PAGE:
The technological revolution has heralded improvements in the safety of vulnerable people at all levels. Some of the simplest developments have triggered massive changes to the structure of healthcare; consider the development of the patient-controlled ‘buzzer’ in hospitals[i] – without this kind of nurse-call system, hospitals might never have moved away from the Nightingale wards towards the privacy and dignity afforded by individual rooms[ii]. Although the benefits of such a move are undoubted, it meant that healthcare workers were not able to physically oversee their patients as a cohort, triggering further technological developments like falls sensors and movement monitors; technology begets change begets technology, ad infinitum.
Rapid Responses and Tracking Trends
Falls sensors have been in use in some form for many years, but the advent of the smartphone app has revolutionised the technology, with remote alerts and trackable activity meaning safety and peace of mind. Similar technology is quickly becoming commonplace in healthcare. For example, a sensor that can be worn or attached to a bed or chair can be used to monitor seizures. Connected devices can alert a designated carer or family member, to concerns, and an app gives the user the ability to record the time and duration of seizure activity. Physical sensor linked to remote devices can do more than call for help, they can enable people to identify trends and manage their conditions.[iii]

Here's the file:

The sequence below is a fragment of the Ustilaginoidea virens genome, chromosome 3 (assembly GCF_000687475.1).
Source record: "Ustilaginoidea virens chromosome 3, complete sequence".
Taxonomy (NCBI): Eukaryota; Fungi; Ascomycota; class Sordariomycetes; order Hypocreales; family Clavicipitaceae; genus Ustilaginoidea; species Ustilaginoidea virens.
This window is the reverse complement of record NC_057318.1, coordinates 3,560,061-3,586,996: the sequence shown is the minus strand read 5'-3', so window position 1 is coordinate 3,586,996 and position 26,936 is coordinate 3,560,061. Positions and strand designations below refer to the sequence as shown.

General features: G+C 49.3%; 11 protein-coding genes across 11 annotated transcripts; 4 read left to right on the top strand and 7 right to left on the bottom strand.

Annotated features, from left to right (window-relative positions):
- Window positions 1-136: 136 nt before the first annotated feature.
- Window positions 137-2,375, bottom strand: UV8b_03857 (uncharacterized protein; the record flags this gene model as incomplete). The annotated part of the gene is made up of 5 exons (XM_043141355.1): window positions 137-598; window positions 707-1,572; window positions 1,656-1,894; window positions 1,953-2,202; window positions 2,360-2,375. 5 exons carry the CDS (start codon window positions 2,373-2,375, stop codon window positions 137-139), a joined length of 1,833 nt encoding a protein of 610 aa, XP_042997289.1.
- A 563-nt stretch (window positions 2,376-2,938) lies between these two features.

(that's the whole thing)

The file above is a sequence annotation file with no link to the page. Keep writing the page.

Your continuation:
Adding connectivity to technology means the ability to monitor, alert, record, collate, audit and track trends; any functionality that can be programmed into an app connected to a physical sensor. Remote monitoring at home means that relatives can be alerted to safety issues wherever they are. Whether they’re in the immediate area, or further afield and able to notify an appropriate responder, knowing that they will be informed of any safety issues as they arise can give much-needed peace of mind for loved ones, and an unprecedented level of safety for vulnerable people in their own homes.
Safety in Independent Living
Remaining independent and able to live in their own homes is of the utmost importance to many people who develop extra care needs, whether in the older population or in younger people with supported living needs[iv]. This is just one of the driving forces behind a health and social care system that is increasingly focused on supporting people at home, even those with complex care needs. Undoubtedly a formal care setting is an appropriate option for many people, but for those who wish to live at home, there are more ways than ever before to support people with safe, independent living for as long as possible[v].